Putting a name to a feeling isn’t always easy, even for a writer. It took me years to summarize what makes a great driver’s car feel great, but I finally settled on a single word: confidence. Behind the wheel of a great car, you’re confident driving as fast as the mood strikes you in any place, at any time, in any conditions. You know the car will always behave in a way that’s conducive to control.
I’ve driven the BMW 8 Series three times, first as a prototype nearly a year ago, then again as a production car for a commute and a couple laps around our figure eight handling track a few weeks ago. Then I drove the new M850i convertible around southern Portugal on roads I’d never been on with lanes barely wide enough for the car. The narrow roads, the general lack of guardrails except in the deadliest spots, the jet lag, the 523 horsepower—none of it fazed me. That I should take it easy at first, feel out the car, didn’t even occur to me as I slid behind the wheel and dropped the top. Why would it? I have confidence in the 8 Series.
But wait. This is the convertible. BMW says it’s 258 pounds heavier at a portly 4,738 pounds, and a lot of that weight sits high on the chassis. More weight and a higher center of gravity have surely ruined the car, or at least made it less good, right? To that, I say: meh. That’s less than the weight of two passengers. You can’t feel that difference in a street car, even a light one. It might show up on the Vbox when we test this car in a few months, but it won’t be significant.
It doesn’t matter anyway. Even if the drop top handled a little less well than the coupe or was a little slower, it’d be the difference between super great and really great. Yes, the 8 Series is a large and heavy car, but it doesn’t drive like one. Credit whichever active system or combination of systems you like: rear steer, active anti-roll bars, active dampers, active differential, rear-biased all-wheel drive. The miracle of modern automotive technology is that with enough computers and actuators, you can make a car drive a size smaller. If not for its width, you’d say the 8 Series convertible drives like a 4 Series convertible.
So no, I didn’t think twice about knocking the shifter over to Sport and poking the mode buttons until the gauge reads “Sport Plus.” I didn’t worry it was too much car for the road or that a tag team of physics and horsepower would get me into trouble. I know the 8 Series has a ton of grip. I know that if a freak storm blows in and soaks the road, the 8 Series still has a ton of grip. I know the steering is tight and responsive, never forcing you to move your hands on the wheel outside a parking lot. I know that if a nun carrying a box of kittens wanders into the road, the car has the poise and the reflexes to safely avoid them. I know that if in the middle of that maneuver another nun spilled a bucket of oil in the road in front of me, the 8 Series drifts so beautifully even Jonny Lieberman can look like Ken Block with more beard—but only if you turn all the safety systems off, which no one should ever do on a public road.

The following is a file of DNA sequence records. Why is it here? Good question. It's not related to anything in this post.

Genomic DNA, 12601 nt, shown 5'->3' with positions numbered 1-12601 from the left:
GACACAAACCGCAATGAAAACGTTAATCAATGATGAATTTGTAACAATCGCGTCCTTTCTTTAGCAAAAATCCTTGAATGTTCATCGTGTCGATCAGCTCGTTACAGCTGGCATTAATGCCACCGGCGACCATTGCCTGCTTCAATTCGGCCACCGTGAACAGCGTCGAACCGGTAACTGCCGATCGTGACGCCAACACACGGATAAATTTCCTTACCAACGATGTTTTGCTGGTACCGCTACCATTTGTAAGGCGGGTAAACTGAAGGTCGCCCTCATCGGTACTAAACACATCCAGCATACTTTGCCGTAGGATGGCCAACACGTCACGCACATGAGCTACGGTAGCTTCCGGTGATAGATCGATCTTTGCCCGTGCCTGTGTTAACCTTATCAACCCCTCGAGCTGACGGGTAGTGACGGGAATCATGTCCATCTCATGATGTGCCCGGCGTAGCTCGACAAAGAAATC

What I thought about was the absolutely perfect convertible weather. Warm but not hot. A cool breeze, plenty of sun, but a relatively low UV index. I thought about how good BMW’s latest 4.4-liter V-8 sounds for a turbocharged engine, a clever solution in which each turbo is fed by two cylinders from each bank rather than all four from the same bank, maintaining the audible spacing of the exhaust pulses. Mercedes wishes its 4.0-liter twin-turbo V-8 had this kind of character in its exhaust note. I thought about how juvenile it is to giggle at programmed backfires on engine overrun, and I thought about how I didn’t care. I thought about how, with the rear wind deflector in place, you could still hold a normal conversation with the roof down on the freeway.
I didn’t think about cowl shake, because modern engineering and materials have made it a thing of the past. I didn’t think about that time I tried to put the top down on a Mercedes-Benz SL at a stoplight in Beverly Hills only to have to drive down the street with the roof half open and the lid sticking straight up like an idiot after the light changed; modern engineering allows you to put the 8’s top down at up to 30 mph. I didn’t think about brake fade, because the big steelies just don’t do that even with an extra 258 pounds.
Later, I’d think about how the space needed for convertible parts always comes from the places that can least afford to lose it. Nature of the beast. The rear seats are just big enough for adults if both they and the front-seat occupants have short legs—but the rear-seat passengers will sit with their shoulders pressed firmly against the wall. The trunk is pretty big for a convertible, but you lose the top half of it when you put the roof down—still, other ’verts lose more. My carry-on suitcase still fit underneath, and you could put another next to it along with a few backpacks or handbags.
That’s the luxury of this luxury convertible sports car: You don’t have to think if you don’t want to. You know you can take your stuff if you need to. You know your passengers won’t hate it for being too loud or too stiff. You know you don’t have to pull over to put the roof down or up. You know you can tear up a back road at a moment’s notice, with nothing more than the push of a button. You don’t have to think or plan—you can just go and figure it out on the way there.
Author: Erika Pizano